from The American Heritage® Dictionary of the English Language, 4th Edition
- n. A medium-sized goat antelope (Saiga tatarica) of the plains of northern Eurasia, having a large stubby snout and in the male ridged yellowish horns.
from Wiktionary, Creative Commons Attribution/Share-Alike License
- n. An antelope which inhabits a vast area between Kalmykia, Kazakhstan, southern Siberia.
from the GNU version of the Collaborative International Dictionary of English
- n. An antelope (Saiga Tartarica) native of the plains of Siberia and Eastern Russia. The male has erect annulated horns, and tufts of long hair beneath the eyes and ears.
from The Century Dictionary and Cyclopedia
- n. A ruminant of the genus Saiga, remarkable for the singular conformation of the head, which gives it a peculiar physiognomy.
- n. [capitalized] (sā′ i-gä) [NL.] The typical and only genus of Saigidæ.
from WordNet 3.0 Copyright 2006 by Princeton University. All rights reserved.
- n. goat-like antelope of central Eurasia having a stubby nose like a proboscis
Elena Bykova: The saiga is a keystone species of the steppe.
The wildlife trade in Mongolia, valued at US$100 million annually, is contributing to the rapid decline of species such as saiga antelope .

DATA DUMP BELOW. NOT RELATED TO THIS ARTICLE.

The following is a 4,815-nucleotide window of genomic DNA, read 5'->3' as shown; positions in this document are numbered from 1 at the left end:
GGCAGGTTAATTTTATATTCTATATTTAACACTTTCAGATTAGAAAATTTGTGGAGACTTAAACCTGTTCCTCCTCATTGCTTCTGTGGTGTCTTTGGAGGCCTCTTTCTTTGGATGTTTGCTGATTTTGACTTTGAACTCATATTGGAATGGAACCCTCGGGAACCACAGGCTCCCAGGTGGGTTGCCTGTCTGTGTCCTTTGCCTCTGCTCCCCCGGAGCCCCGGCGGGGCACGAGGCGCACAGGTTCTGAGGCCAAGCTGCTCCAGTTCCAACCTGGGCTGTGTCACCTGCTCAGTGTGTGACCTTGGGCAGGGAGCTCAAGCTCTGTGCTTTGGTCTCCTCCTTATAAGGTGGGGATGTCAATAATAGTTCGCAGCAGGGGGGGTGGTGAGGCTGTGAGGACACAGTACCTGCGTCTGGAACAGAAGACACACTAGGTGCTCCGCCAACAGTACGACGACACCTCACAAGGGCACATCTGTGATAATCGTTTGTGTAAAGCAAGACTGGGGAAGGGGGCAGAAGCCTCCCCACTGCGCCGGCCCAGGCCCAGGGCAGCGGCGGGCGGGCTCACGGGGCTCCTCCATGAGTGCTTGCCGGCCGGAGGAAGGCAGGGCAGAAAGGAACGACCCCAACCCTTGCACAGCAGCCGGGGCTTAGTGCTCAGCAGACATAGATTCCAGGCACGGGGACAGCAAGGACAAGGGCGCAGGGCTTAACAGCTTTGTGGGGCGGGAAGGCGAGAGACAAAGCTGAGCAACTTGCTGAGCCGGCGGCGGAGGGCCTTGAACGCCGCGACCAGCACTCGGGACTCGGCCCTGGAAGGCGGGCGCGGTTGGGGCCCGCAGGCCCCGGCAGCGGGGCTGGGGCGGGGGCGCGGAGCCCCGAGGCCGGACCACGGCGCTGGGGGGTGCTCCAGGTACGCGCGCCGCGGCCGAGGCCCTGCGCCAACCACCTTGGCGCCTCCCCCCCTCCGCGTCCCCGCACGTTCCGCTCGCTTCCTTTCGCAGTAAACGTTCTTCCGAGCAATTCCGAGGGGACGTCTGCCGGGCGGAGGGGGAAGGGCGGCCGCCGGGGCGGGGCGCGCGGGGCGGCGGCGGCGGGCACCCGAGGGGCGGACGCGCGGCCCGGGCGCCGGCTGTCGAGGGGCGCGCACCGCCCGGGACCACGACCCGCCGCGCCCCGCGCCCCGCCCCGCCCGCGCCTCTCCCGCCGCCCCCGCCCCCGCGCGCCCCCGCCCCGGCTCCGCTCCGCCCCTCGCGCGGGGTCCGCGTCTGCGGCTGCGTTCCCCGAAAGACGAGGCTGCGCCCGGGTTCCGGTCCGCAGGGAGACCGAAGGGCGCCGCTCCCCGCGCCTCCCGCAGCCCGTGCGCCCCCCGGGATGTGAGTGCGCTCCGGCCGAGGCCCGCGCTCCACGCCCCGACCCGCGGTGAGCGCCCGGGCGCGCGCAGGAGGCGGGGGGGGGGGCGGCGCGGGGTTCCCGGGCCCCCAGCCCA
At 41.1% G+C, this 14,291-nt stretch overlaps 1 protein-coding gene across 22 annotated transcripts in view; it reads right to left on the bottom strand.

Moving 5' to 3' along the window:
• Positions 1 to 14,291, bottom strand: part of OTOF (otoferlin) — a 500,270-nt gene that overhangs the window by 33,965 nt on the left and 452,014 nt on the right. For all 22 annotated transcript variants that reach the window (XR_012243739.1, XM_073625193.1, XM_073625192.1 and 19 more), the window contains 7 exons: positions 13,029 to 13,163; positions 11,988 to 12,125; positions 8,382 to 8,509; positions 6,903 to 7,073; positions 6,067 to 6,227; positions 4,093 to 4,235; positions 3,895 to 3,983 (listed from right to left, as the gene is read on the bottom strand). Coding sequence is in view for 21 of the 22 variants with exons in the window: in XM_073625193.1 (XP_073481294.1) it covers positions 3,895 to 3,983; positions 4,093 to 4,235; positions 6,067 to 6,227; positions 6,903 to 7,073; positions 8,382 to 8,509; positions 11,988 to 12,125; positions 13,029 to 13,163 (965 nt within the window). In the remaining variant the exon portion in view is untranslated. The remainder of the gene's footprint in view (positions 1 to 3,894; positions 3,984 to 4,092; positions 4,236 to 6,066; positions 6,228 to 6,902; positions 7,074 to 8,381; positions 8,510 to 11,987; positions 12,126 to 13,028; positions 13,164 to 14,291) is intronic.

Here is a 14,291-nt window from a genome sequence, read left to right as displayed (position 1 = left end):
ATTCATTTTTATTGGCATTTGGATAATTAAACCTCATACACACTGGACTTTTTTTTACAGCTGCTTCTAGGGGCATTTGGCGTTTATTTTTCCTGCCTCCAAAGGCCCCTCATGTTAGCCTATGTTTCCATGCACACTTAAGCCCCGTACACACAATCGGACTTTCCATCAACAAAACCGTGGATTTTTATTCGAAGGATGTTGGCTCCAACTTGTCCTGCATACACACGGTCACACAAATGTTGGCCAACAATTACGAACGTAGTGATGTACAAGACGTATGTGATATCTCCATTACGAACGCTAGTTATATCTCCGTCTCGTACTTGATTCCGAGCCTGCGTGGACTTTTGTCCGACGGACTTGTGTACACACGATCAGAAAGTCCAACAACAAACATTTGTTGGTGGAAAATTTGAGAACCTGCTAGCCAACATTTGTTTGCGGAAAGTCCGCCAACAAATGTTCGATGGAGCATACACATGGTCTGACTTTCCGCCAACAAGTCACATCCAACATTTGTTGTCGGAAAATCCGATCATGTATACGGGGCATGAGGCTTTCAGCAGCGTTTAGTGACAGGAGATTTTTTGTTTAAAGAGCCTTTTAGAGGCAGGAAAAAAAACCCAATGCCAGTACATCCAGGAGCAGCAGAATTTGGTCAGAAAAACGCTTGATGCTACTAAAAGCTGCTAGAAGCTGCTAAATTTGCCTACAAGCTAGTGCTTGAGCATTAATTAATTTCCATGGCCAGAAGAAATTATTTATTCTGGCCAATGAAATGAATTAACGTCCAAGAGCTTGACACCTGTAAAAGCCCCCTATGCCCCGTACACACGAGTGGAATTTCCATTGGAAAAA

And so it was that, just before dawn, Li homed in on a young saiga antelope.
The endangered saiga antelope also lives in Saryarka.
The saiga antelope, which once roamed the plains of China and Russia in huge herds, was hunted to the brink of extinction because its translucent pale pink horns were thought to have magical healing qualities in traditional medicine.
But unlike dairy cows, in cases of saiga mixed-sex twins, the male foetus appears to be worse off, not the female.
Having a twin sister could put male saiga antelopes at a reproductive disadvantage, says new research published today.
The penalty of having a sister -- why sibling sex matters for male saiga antelopes
Long-distance migrations between winter pastures and summer "maternal wards" are characteristic for saiga.
Of the latter, only the saiga antelope (Saiga tatarica) still persists in the ecoregion.
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